Sunday, September 29, 2013

Saturday, September 21, 2013

Two chapters for the price of one!

Because chapter 3 of Prodigal Prince is fairly brief, I thought I'd post two chapters. The plot thickens . . .

Tuesday, September 17, 2013

An unexpected rejection

So this is funny . . .

Last year Harper Voyager announced they were accepting unsolicited submissions for a 2-week period in October. And I got Prodigal Prince (titled Prodigal Son at the time) ready and sent it whoosh! into cyberspace. With hope, but not expecting any WE LOVE YOUR BOOK HERE'S A MILLION DOLLAR ADVANCE kind of response.

Then nothing, and if I recall correctly there was sort of a deadline for responses, which meant, "If you haven't heard from us, that pretty much means we said no." Fair enough. I figured they'd get a few thousand manuscripts, and that meant that weary slush-pile readers deserved a break. At some point I realized that they were passing, and moved on.

(I submitted to Baen Books before this, and after a year I wondered if no response meant HELL NO, but I got up my courage at a convention to ask Eric Flint and he advised me to be patient. And a few months after I received what was actually a pretty nice rejection letter, not exactly a form letter, so I guess it was right to wait a while.)

Then today I got an email from Harper Voyager saying, yes, they were passing on my book. On the one hand, it's been a year and I pretty much figured they'd declined, so why are you sending me this now?

On the other hand, just as I'm writing this I thought maybe they'd held off on rejecting it because they saw something in it that made them not hurl back a rejection letter outright. So, okay. In college I was once advised to try to find a way to turn what I saw as a negative into something positive. So maybe that's how I should look at this. Anyway, at least I got a response, which maybe says something good about the experience.

Saturday, September 14, 2013

Mind Games

I wrote “Mind Games” back in 2006 (according to the date on the earliest version I can find on my computer). It was my first Foxe story, an attempt to see if I could transform the action-spy hero I created in my misspent youth (see "Foxe: The origins") into an action-SF hero I could write novels about (See the first two chapters of Prodigal Prince, and more to come).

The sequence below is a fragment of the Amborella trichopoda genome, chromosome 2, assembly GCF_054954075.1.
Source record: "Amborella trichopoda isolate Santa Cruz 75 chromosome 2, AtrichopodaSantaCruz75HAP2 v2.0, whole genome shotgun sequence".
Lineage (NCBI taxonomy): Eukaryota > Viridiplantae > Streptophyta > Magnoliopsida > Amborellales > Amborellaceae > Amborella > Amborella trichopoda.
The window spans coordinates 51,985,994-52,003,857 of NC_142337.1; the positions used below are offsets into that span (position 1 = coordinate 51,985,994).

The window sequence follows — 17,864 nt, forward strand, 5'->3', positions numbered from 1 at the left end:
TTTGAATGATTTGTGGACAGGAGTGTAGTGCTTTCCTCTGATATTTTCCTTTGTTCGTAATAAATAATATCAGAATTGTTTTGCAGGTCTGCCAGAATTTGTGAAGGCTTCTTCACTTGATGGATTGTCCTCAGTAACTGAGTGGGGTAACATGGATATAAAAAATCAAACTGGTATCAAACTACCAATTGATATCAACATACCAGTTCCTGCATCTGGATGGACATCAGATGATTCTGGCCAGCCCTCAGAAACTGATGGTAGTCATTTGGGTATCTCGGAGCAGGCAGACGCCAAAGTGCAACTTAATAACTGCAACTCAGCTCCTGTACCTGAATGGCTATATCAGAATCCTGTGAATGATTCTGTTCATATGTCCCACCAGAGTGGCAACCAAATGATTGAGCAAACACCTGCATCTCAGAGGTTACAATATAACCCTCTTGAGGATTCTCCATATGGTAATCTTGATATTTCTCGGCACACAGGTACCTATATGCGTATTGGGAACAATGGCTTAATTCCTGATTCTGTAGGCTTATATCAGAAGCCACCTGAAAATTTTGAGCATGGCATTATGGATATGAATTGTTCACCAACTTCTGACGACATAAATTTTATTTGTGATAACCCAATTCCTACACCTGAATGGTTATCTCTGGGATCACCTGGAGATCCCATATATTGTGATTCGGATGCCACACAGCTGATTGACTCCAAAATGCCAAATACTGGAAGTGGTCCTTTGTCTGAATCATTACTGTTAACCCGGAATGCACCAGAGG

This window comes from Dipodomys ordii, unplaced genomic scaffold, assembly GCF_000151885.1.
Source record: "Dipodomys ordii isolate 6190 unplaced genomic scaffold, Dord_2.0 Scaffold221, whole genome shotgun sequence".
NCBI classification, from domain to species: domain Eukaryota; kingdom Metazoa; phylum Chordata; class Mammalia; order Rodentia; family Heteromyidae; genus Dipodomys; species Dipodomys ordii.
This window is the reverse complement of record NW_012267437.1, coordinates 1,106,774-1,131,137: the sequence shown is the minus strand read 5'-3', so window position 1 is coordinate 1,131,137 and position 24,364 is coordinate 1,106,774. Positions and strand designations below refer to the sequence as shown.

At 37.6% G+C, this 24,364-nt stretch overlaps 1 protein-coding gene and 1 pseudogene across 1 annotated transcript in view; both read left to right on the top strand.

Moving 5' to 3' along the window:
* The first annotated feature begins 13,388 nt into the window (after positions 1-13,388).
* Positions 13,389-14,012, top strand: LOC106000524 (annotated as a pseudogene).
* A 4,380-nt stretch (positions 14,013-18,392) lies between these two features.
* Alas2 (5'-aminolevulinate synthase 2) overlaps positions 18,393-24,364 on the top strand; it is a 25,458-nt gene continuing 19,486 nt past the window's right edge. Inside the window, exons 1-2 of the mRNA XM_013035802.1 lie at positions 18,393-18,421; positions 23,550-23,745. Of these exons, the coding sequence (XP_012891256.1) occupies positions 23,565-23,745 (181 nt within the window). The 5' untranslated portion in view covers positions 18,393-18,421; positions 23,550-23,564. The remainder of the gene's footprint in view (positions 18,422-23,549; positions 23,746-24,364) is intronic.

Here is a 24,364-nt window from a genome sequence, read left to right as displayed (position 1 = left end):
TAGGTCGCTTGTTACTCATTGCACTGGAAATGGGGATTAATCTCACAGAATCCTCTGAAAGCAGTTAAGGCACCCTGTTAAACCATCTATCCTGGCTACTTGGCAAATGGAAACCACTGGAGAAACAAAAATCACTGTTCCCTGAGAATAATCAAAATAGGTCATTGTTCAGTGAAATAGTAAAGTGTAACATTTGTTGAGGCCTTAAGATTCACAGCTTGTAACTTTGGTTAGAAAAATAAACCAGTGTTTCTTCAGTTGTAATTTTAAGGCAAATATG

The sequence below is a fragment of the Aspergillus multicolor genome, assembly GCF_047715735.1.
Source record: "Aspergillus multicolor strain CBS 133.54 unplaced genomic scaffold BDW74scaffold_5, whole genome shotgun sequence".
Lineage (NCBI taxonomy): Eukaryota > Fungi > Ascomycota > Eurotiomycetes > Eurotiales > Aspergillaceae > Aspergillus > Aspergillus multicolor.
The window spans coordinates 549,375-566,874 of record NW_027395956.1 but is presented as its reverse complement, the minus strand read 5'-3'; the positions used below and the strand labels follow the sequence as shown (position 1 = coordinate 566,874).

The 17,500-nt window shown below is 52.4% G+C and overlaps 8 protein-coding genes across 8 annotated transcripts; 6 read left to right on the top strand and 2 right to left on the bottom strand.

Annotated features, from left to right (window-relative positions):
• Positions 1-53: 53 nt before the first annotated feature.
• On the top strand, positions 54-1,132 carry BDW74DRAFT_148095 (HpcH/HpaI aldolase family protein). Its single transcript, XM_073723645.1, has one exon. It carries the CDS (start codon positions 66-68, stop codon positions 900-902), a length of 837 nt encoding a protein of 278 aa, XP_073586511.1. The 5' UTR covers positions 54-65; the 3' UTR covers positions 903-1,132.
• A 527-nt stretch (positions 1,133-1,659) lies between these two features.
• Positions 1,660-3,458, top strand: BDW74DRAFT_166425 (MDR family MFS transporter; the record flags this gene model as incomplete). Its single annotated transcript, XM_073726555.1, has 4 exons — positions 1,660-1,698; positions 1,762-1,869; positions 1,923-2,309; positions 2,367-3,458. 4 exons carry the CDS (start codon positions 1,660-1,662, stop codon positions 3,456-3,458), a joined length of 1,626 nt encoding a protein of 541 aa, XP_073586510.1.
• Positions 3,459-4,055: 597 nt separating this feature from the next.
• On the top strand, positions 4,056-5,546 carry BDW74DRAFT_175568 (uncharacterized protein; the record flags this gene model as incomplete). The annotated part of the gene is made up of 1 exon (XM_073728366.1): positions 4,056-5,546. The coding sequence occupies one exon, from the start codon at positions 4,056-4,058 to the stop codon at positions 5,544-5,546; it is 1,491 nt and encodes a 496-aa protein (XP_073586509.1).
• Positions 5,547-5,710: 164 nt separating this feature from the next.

How well I succeeded is anyone’s guess. I did get some decent criticism on the story in a critique session at Windycon (Jody-Lyn Nye said I write good action scenes) and I tried to work that feedback into subsequent revisions when I submitted them to magazines. Magazines that pretty much ignored them. Not that I’m bitter or anything.

To be honest, though, I can see why. There’s nothing earth-shatteringly original in “Mind Games,” nothing that would stand out in a slush pile of wildly creative stories from 126 other unknowns that came in the same day. But I think the elements still add up to the kind of action-SF short story I was trying to write: interstellar intrigue on a shipboard casino, a devious villain, an innocent to be rescued, and a satisfying amount of violence at the conclusion.

Let me know what you think.

Wednesday, September 11, 2013

Blog Report

The No. 1 rule of blogging is to do it consistently and often. The No. 1 danger is starting off full of energy and enthusiasm and then slacking off, like dieting or piano lessons.

I’m still in the experimental stage with Experiment in Terror, although I’m learning how to do the basic stuff so I can move off that soon. Right now I’m rewriting the first FOXE story I ever wrote (at least in this century), but that’s kind of a dodge that I’m using to avoid the mind-numbing terror surrounding the prospect of actually trying to publicize my blog and attract new people. People who aren’t my beloved Facebook friends! Who might not automatically like me! I might get *gasp* criticized! Oh the humanity!

So one day pretty soon I’m going to screw my courage to the sticking place, use my real name, and launch a blog for real, using all the information I’ve been collecting (but haven’t really read yet) about publicizing a blog, and actually try to gain a readership beyond my list of Facebook friends.

It’ll be scary. That’s why I’m sharing it with you now, because if I can talk about the fear now, the real thing may just be less threatening. My father used to tell me not to cross a bridge until you come to it, which is good advice. But I also think that thinking about how you’re going to get across the bridge once you get there is a big help in taking that first step over the water.

Friday, September 6, 2013

Foxe: The origins

The excerpt posted the other day was from a science fiction adventure novel of mine called Prodigal Prince. The hero of the tale is an interstellar secret agent named Foxe. He’s been characterized as a James Bond figure, which is fair, although I like to think of him as more of a Jack Bauer type: a tough but sensitive action hero who’s obsessed with accomplishing his mission no matter what it takes, or how little sleep he gets.